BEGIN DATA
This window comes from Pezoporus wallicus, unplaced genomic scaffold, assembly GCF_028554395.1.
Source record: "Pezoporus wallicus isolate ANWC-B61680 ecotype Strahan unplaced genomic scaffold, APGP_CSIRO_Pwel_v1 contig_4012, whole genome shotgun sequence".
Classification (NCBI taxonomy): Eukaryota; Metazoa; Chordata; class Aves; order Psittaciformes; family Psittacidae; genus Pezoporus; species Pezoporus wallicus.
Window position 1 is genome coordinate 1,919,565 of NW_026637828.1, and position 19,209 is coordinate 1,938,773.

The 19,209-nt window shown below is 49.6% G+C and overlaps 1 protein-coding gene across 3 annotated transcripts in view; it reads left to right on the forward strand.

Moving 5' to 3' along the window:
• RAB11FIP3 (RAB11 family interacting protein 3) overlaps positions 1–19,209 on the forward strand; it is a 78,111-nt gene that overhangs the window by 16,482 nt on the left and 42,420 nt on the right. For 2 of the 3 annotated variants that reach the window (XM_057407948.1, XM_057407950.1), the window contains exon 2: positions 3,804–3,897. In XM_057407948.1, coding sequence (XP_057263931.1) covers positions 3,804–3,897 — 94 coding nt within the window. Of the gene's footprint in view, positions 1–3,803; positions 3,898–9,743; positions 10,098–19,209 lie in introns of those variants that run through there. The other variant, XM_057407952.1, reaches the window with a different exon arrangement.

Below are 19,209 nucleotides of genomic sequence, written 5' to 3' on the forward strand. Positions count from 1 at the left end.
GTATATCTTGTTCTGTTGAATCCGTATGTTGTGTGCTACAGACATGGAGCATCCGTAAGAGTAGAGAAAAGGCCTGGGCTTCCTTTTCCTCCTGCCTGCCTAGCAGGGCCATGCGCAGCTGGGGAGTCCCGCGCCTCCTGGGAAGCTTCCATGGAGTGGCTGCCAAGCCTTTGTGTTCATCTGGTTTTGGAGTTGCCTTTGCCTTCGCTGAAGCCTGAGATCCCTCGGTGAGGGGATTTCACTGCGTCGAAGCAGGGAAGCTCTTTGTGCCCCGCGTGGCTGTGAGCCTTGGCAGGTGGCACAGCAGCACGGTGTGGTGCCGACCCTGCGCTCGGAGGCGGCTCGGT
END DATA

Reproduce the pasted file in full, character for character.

This window comes from Pezoporus wallicus, unplaced genomic scaffold, assembly GCF_028554395.1.
Source record: "Pezoporus wallicus isolate ANWC-B61680 ecotype Strahan unplaced genomic scaffold, APGP_CSIRO_Pwel_v1 contig_4012, whole genome shotgun sequence".
Classification (NCBI taxonomy): Eukaryota; Metazoa; Chordata; class Aves; order Psittaciformes; family Psittacidae; genus Pezoporus; species Pezoporus wallicus.
Window position 1 is genome coordinate 1,919,565 of NW_026637828.1, and position 19,209 is coordinate 1,938,773.

The 19,209-nt window shown below is 49.6% G+C and overlaps 1 protein-coding gene across 3 annotated transcripts in view; it reads left to right on the forward strand.

Moving 5' to 3' along the window:
• RAB11FIP3 (RAB11 family interacting protein 3) overlaps positions 1–19,209 on the forward strand; it is a 78,111-nt gene that overhangs the window by 16,482 nt on the left and 42,420 nt on the right. For 2 of the 3 annotated variants that reach the window (XM_057407948.1, XM_057407950.1), the window contains exon 2: positions 3,804–3,897. In XM_057407948.1, coding sequence (XP_057263931.1) covers positions 3,804–3,897 — 94 coding nt within the window. Of the gene's footprint in view, positions 1–3,803; positions 3,898–9,743; positions 10,098–19,209 lie in introns of those variants that run through there. The other variant, XM_057407952.1, reaches the window with a different exon arrangement.

Below are 19,209 nucleotides of genomic sequence, written 5' to 3' on the forward strand. Positions count from 1 at the left end.
GTATATCTTGTTCTGTTGAATCCGTATGTTGTGTGCTACAGACATGGAGCATCCGTAAGAGTAGAGAAAAGGCCTGGGCTTCCTTTTCCTCCTGCCTGCCTAGCAGGGCCATGCGCAGCTGGGGAGTCCCGCGCCTCCTGGGAAGCTTCCATGGAGTGGCTGCCAAGCCTTTGTGTTCATCTGGTTTTGGAGTTGCCTTTGCCTTCGCTGAAGCCTGAGATCCCTCGGTGAGGGGATTTCACTGCGTCGAAGCAGGGAAGCTCTTTGTGCCCCGCGTGGCTGTGAGCCTTGGCAGGTGGCACAGCAGCACGGTGTGGTGCCGACCCTGCGCTCGGAGGCGGCTCGGT